Communication for Development also referred to as Social and Behaviour Change Communication, is defined in UNICEF as “an evidence-based process that is an integral part of programmes and utilizes a mix of communication tools, channels and approaches to facilitate dialogue, participation and engagement with children, families, communities, networks for positive social and behaviour change in both development and humanitarian contexts.”
Social Ecological Model (SEM) UNICEF’s Communication for Development work continues to be guided by the Socio-Ecological Model (SEM).
The SEM is a theory-based framework for understanding the multifaceted and interactive effects of personal and environmental factors that determine behaviours, and for identifying behavioural and organizational leverage points and intermediaries for social and behavioural change within organizations. There are five nested, hierarchical and complementary levels of the SEM: individual, interpersonal, community, organizational, and policy/enabling environment (Figure 1). The most effective approaches use a combination of activities at all levels of the model.
UNICEF’s application of the SEM as its analytical framework facilitates the use of social and behavioural data and evidence (such as Knowledge, Attitudes and Practices studies, real-time monitoring, opinion polls and social science research) to plan, implement, monitor and evaluate communication initiatives that help increase knowledge, understand and shift attitudes and norms, and facilitate positive behaviour and social change around issues that affect children’s and women’s overall well-being. C4D uses a combination of complementary and mutually reinforcing approaches including behaviour change communication, social change communication, social mobilization and advocacy.
Behaviour change communication (BCC) is the strategic use of communication to promote positive health, education and other outcomes. BCC is a theory-based, research-based, interactive process to develop tailored messages and approaches, using a variety of population-appropriate communication channels to motivate sustained individual- and community-level changes in knowledge, attitudes and behaviours.
Social change communication is a purposeful, iterative and usually participatory process of public and private dialogue, debate and negotiation that allows groups of individuals or communities to define their needs, identify their rights, and collaborate to transform the way their social system is organized, including the way power is distributed within social and political institutions.
Social mobilization is a continuous process that engages and motivates various inter-sectoral partners at national and local levels to raise awareness of, and demand for, a particular development objective. This approach focuses on people and communities as agents of their change emphasize community empowerment, and creates an enabling environment for change. Engagement is usually through the interpersonal communication (i.e., face-to-face dialogue) among partners and aimed at changing social norms and accountability structures; providing sustainable, multifaceted solutions to broad social problems, and creating demand and utilization of quality services.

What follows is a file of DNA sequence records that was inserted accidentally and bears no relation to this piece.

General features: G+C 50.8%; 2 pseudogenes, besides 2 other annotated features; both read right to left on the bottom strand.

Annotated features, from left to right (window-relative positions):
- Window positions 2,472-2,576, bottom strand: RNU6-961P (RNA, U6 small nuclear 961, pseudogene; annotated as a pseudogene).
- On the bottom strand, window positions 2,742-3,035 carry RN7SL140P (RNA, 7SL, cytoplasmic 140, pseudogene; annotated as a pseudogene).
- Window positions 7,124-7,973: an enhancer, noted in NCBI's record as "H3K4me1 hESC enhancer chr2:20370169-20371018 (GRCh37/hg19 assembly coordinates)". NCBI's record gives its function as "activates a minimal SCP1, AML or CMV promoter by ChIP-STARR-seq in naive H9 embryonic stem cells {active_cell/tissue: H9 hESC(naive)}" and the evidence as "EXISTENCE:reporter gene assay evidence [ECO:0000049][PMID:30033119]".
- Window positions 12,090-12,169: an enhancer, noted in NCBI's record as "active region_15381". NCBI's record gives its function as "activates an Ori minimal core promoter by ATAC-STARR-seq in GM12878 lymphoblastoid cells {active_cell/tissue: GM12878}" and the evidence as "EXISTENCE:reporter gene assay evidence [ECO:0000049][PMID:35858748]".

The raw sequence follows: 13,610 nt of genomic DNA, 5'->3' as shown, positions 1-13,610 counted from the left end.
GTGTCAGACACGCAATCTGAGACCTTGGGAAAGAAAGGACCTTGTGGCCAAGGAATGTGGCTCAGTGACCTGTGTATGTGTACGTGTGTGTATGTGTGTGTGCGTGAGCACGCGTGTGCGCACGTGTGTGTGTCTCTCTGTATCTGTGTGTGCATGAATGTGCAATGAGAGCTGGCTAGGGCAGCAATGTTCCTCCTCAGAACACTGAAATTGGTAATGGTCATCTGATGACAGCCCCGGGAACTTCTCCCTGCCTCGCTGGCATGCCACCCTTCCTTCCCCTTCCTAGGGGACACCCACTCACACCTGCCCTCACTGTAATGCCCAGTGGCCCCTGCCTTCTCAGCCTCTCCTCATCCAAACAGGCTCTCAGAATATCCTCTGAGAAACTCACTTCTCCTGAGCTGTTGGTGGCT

Advocacy is an organized effort to inform and motivate leaders to create an enabling environment for achieving programme objectives and development goals. Advocacy promotes the development of new policies or changes to existing laws, helps redefine public perceptions, and influences funding decisions. Community-level advocacy provides a platform for voices of children and women, especially those from marginalized and excluded groups, to be heard.
What is Communication for Development?
In 1996 through General Assembly Resolution 51/172 the UN adopted a formal definition of Communication for Development:
‘Communication for development stresses the need to support two-way communication systems that enable dialogue and that allow communities to speak out, express their aspirations and concerns and participate in the decisions that relate to their development’.
Since other complementary definitions of C4D have been advanced by various development actors reflecting an increased understanding of the role of C4D in development processes.
In 2006 the World Congress on Communication for Development defined C4D as:
‘A social process based on dialogue using a broad range of tools and methods. It is also about seeking change at different levels including listening, building trust, sharing knowledge and skills, building policies, debating and learning for sustained and meaningful change’.
So, Communication for Development (C4D) enables people, particularly the most disadvantaged in society, to participate in shaping decisions that affect their lives. Communication for Development contrasts sharply with how communication is often understood within the broader development arena where it is commonly associated with enhancing the public profile of organisations and advocating on specific programme areas.
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